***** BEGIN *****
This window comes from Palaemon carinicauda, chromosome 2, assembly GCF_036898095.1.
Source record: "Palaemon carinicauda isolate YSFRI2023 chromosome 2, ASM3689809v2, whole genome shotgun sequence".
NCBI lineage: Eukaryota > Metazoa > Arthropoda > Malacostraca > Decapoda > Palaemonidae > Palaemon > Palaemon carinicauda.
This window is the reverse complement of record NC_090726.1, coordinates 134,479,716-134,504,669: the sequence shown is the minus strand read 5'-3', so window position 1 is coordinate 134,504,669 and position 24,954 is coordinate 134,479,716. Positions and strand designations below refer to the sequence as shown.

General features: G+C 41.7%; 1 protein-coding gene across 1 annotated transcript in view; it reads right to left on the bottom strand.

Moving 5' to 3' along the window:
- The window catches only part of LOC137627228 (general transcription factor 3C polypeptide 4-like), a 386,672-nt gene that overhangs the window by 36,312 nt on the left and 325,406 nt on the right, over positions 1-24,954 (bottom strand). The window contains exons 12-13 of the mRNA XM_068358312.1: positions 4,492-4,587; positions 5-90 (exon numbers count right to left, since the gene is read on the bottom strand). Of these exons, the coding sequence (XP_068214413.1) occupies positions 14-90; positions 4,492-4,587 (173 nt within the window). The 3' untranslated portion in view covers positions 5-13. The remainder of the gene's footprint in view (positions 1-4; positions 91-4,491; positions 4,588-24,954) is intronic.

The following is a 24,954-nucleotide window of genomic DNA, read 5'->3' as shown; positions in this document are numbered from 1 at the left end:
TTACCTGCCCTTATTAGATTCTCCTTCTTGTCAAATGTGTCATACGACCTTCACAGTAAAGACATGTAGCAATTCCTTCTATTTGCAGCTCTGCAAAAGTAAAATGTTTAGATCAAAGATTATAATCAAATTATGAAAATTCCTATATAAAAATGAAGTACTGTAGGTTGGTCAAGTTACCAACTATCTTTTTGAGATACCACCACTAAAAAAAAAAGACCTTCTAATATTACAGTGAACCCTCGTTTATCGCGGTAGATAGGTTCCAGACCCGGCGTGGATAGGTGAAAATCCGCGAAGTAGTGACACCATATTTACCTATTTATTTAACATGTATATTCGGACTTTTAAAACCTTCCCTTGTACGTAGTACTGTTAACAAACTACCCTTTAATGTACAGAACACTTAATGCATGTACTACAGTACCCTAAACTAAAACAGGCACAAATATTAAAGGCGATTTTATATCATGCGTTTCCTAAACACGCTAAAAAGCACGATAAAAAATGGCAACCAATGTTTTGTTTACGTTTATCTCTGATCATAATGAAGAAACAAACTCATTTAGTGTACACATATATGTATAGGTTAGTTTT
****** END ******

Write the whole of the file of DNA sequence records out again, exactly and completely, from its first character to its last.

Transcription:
This window comes from Palaemon carinicauda, chromosome 2, assembly GCF_036898095.1.
Source record: "Palaemon carinicauda isolate YSFRI2023 chromosome 2, ASM3689809v2, whole genome shotgun sequence".
NCBI lineage: Eukaryota > Metazoa > Arthropoda > Malacostraca > Decapoda > Palaemonidae > Palaemon > Palaemon carinicauda.
This window is the reverse complement of record NC_090726.1, coordinates 134,479,716-134,504,669: the sequence shown is the minus strand read 5'-3', so window position 1 is coordinate 134,504,669 and position 24,954 is coordinate 134,479,716. Positions and strand designations below refer to the sequence as shown.

General features: G+C 41.7%; 1 protein-coding gene across 1 annotated transcript in view; it reads right to left on the bottom strand.

Moving 5' to 3' along the window:
- The window catches only part of LOC137627228 (general transcription factor 3C polypeptide 4-like), a 386,672-nt gene that overhangs the window by 36,312 nt on the left and 325,406 nt on the right, over positions 1-24,954 (bottom strand). The window contains exons 12-13 of the mRNA XM_068358312.1: positions 4,492-4,587; positions 5-90 (exon numbers count right to left, since the gene is read on the bottom strand). Of these exons, the coding sequence (XP_068214413.1) occupies positions 14-90; positions 4,492-4,587 (173 nt within the window). The 3' untranslated portion in view covers positions 5-13. The remainder of the gene's footprint in view (positions 1-4; positions 91-4,491; positions 4,588-24,954) is intronic.

The following is a 24,954-nucleotide window of genomic DNA, read 5'->3' as shown; positions in this document are numbered from 1 at the left end:
TTACCTGCCCTTATTAGATTCTCCTTCTTGTCAAATGTGTCATACGACCTTCACAGTAAAGACATGTAGCAATTCCTTCTATTTGCAGCTCTGCAAAAGTAAAATGTTTAGATCAAAGATTATAATCAAATTATGAAAATTCCTATATAAAAATGAAGTACTGTAGGTTGGTCAAGTTACCAACTATCTTTTTGAGATACCACCACTAAAAAAAAAAGACCTTCTAATATTACAGTGAACCCTCGTTTATCGCGGTAGATAGGTTCCAGACCCGGCGTGGATAGGTGAAAATCCGCGAAGTAGTGACACCATATTTACCTATTTATTTAACATGTATATTCGGACTTTTAAAACCTTCCCTTGTACGTAGTACTGTTAACAAACTACCCTTTAATGTACAGAACACTTAATGCATGTACTACAGTACCCTAAACTAAAACAGGCACAAATATTAAAGGCGATTTTATATCATGCGTTTCCTAAACACGCTAAAAAGCACGATAAAAAATGGCAACCAATGTTTTGTTTACGTTTATCTCTGATCATAATGAAGAAACAAACTCATTTAGTGTACACATATATGTATAGGTTAGTTTT